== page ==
December 27, 2016 Reading Time: 3 minutes

Photo: University of Colorado Boulder, in Boulder, Colorado.

Today, the American Institute for Economic Research ranked the top U.S. metropolitan areas for college students. The annual AIER ranking is based on nine criteria that measure each area’s cultural, demographic and economic qualities.

In its 2017 College Destinations Index, the cities that ranked highest overall in each city size category were San Francisco; Denver; Ann Arbor, Michigan; and Boulder, Colorado. (See longer list below.)

“The location you choose to go to college determines where you will likely spend the next four years of your life, and possibly where you will start your career. Our ranking reflects the characteristics that make cities attractive to the average college student,” said Amanda Knarr, program coordinator at AIER.

AIER researchers weighed these criteria: youth unemployment; share of college-educated population; pervasiveness of diversity; the labor force participation of young adults; share of STEM workers; rental costs; ease of access to the city without a car; presence of arts and entertainment; and bars and restaurants.

San Francisco and Denver, the top ranking cities in the two large-city categories, offer a favorable economic climate and strong opportunities to prepare for work after college. The highest ranking metro areas for the small cities and towns, Ann Arbor and Boulder, boast a highly educated population, large numbers of STEM workers, as well as strong public transportation systems and plentiful bars and restaurants.

Cities that didn’t rank #1 nevertheless showed their own areas of strength. New York, for instance, led the major metro category for public transportation. Boston led in employing STEM workers. Minneapolis had low young adult unemployment, and Los Angeles was best for entertainment.

Among the top midsize metros, Portland, Oregon boasted by far the best public transportation system, and Pittsburgh and Cleveland had the lowest rents. Austin, Texas had the lowest youth unemployment, and Nashville and Las Vegas led in arts and entertainment offerings.

In addition to Ann Arbor, Norwich, Connecticut also demonstrated a strong record of employing STEM workers among the top small metros. Kalamazoo, Michigan had the lowest rent among this category, and Lincoln, Nebraska had the lowest young adult unemployment.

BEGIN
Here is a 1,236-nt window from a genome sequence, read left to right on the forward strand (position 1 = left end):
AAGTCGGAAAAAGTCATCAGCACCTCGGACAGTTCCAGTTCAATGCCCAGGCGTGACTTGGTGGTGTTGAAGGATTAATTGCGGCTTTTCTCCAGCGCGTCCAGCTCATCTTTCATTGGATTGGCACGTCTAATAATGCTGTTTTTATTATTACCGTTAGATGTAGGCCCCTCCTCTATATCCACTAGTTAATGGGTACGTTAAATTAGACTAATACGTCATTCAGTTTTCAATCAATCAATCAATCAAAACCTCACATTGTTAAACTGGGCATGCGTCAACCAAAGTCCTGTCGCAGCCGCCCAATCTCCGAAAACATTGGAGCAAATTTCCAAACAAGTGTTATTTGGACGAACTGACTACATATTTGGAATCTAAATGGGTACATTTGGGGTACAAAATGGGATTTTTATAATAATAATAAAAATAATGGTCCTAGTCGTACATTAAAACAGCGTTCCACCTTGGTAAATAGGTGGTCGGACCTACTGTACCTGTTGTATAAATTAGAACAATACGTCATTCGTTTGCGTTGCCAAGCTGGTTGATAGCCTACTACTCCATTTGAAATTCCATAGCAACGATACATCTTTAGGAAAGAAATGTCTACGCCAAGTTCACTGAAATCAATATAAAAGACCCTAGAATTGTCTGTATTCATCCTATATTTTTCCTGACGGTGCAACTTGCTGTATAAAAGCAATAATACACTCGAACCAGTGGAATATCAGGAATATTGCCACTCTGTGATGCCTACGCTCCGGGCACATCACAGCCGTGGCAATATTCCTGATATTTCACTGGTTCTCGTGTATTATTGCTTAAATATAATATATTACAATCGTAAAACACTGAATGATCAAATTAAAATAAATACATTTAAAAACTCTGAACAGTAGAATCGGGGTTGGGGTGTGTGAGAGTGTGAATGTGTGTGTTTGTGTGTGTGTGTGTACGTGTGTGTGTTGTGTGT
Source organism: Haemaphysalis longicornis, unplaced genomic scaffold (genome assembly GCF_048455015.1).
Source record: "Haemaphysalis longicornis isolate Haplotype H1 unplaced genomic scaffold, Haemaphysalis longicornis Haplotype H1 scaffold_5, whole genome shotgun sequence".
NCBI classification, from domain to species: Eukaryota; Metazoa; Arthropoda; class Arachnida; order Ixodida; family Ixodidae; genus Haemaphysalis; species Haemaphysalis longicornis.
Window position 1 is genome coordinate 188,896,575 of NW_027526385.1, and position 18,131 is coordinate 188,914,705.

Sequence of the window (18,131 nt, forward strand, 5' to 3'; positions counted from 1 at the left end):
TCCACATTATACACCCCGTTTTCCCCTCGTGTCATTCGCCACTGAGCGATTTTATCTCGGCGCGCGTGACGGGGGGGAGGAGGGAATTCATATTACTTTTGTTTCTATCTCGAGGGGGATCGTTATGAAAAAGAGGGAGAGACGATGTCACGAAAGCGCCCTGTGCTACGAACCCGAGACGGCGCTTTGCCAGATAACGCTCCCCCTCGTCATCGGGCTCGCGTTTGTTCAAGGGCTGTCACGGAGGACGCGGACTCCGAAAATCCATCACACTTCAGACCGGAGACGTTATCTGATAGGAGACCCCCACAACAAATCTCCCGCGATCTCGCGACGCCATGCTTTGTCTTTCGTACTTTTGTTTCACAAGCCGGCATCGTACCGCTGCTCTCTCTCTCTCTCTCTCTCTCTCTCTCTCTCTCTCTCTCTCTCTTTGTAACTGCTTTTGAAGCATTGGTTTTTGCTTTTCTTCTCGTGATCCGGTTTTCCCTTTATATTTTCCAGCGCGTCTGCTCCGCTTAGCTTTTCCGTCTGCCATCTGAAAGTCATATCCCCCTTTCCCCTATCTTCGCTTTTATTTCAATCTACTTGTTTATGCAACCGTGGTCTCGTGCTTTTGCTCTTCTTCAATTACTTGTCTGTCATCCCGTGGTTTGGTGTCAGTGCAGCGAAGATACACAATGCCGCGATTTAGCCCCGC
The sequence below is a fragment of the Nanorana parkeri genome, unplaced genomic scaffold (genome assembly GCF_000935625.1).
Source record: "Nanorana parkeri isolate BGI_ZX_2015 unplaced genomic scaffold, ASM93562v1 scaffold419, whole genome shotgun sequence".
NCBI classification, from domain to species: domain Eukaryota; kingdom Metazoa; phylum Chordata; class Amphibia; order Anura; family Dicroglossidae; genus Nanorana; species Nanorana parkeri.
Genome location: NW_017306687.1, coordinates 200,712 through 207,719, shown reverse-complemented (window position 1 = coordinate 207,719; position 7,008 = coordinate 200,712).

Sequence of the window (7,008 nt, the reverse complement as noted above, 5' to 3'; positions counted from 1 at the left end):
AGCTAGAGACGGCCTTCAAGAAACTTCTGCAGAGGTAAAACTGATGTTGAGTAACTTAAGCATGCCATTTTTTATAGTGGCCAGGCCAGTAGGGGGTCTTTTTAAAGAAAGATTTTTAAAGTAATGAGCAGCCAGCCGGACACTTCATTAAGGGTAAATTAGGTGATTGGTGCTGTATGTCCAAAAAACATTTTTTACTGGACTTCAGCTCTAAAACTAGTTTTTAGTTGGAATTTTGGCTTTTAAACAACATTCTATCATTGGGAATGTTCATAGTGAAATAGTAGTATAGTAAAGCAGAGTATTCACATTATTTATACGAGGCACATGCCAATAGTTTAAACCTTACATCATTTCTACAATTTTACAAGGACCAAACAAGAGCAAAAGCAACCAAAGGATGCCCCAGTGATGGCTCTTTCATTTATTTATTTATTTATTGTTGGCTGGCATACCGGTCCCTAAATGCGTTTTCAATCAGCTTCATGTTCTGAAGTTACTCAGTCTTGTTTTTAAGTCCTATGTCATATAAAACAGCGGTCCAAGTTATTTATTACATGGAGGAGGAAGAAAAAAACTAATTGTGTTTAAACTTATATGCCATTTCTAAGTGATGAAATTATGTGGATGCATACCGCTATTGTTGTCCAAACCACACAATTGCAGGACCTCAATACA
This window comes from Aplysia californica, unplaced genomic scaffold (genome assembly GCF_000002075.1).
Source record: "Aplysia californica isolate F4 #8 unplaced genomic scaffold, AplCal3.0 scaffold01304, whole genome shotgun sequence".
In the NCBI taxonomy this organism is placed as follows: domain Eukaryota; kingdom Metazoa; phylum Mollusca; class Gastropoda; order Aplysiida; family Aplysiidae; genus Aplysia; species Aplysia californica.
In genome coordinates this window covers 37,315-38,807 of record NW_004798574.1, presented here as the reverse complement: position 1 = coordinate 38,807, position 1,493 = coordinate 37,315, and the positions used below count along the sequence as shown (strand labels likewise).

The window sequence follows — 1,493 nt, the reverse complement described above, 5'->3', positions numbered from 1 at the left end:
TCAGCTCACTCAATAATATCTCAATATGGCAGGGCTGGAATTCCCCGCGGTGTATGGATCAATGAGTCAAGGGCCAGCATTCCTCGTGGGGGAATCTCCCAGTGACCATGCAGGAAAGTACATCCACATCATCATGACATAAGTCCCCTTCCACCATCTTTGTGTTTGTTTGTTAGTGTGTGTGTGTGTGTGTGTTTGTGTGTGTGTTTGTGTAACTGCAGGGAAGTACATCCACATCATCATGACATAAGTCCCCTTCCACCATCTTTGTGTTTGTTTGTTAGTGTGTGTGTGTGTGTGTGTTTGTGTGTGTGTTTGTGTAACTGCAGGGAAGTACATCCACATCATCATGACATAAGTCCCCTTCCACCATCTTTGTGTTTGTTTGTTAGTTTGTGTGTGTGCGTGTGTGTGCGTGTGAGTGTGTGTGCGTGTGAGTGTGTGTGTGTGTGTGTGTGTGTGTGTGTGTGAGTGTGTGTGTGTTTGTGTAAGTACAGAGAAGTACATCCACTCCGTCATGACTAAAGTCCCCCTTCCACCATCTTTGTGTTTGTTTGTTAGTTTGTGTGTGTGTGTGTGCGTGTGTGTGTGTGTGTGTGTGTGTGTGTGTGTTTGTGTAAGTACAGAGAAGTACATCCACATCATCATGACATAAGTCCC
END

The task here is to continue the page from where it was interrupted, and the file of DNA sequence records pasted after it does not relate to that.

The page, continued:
And among towns, Champaign-Urbana had the best public transportation system; Boulder, and Lafayette, Indiana ranked first and second on the share of STEM employment; Fargo, North Dakota featured the lowest rents; La Crosse, Wisconsin had the lowest youth unemployment; and after Boulder, Bloomington, Illinois topped the arts and entertainment offerings.

If you or your child is deciding on a place to go to college, our rankings may prove useful.  Although our findings are more general, we recognize that individual preferences play a strong role in the decision making process. The “College Destinations Tool” on our website lets you choose factors that you value the most to customize your own ranking. The tool, as well as detailed overall rankings, are available at

The top college destinations in each category are, in descending order:

Major metros (over 2.5 million residents):

1. San Francisco

2. Boston

3. Washington, D.C.

4. Minneapolis

5. Seattle

6. New York

7. Los Angeles

8. Chicago

9. Dallas

10. Houston

11. San Diego

12. Baltimore

13. Atlanta

14. St. Louis

15. Miami


Midsize metros (1 million – 2.5 million):

1. Denver, Colorado

2. Austin, Texas

3. Portland, Oregon

4. San José, California

5. Raleigh, North Carolina

6. New Orleans, Louisiana

7. Nashville, Tennessee

8. Columbus, Ohio

9. Milwaukee, Wisconsin

10. Virginia Beach, Virginia

11. Las Vegas, Nevada

12. Kansas City, Missouri

13. Pittsburgh, Pennsylvania

14. Tucson, Arizona

15. Richmond, Virginia

16. Charlotte, North Carolina

17. Cleveland, Ohio

18. Rochester, New York

19. Hartford, Connecticut

20. Buffalo, New York


Small metros (250,000-1 million):

1. Ann Arbor, Michigan

2. Tallahassee, Florida

3. Durham-Chapel Hill, North Carolina

4. Madison, Wisconsin

5. Gainesville, Florida

6. Fort Collins, Colorado

7. Honolulu, Hawaii

8. Santa Barbara, California

9. Bremerton, Washington

10. Santa Cruz, California

11. Lubbock, Texas

12. Norwich, Connecticut

13. Lexington, Kentucky

14. Lincoln, Nebraska

15. Eugene, Oregon

16. Albuquerque, New Mexico

17. Lansing, Michigan

18. Amarillo, Texas

19. Portland, Maine

20. Kalamazoo, Michigan


College towns (Below 250,000):

1. Boulder, Colorado

2. Champaign-Urbana, Illinois

3. Flagstaff, Arizona

4. Ithaca, New York

5. Iowa City, Iowa

6. Bloomington, Indiana

7. College Station, Texas

8. Manhattan, Kansas

9. Columbia, Missouri

10. Bloomington, Illinois

11. Charlottesville, Virginia

12. Lafayette, Indiana

13. Fargo, North Dakota

14. Athens, Georgia

15. State College, Pennsylvania

16. Rochester, Minnesota

17. Blacksburg, Virginia

18. Jacksonville, North Carolina

19. La Crosse, Wisconsin

20. Bellingham, Washington

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Aaron Nathans

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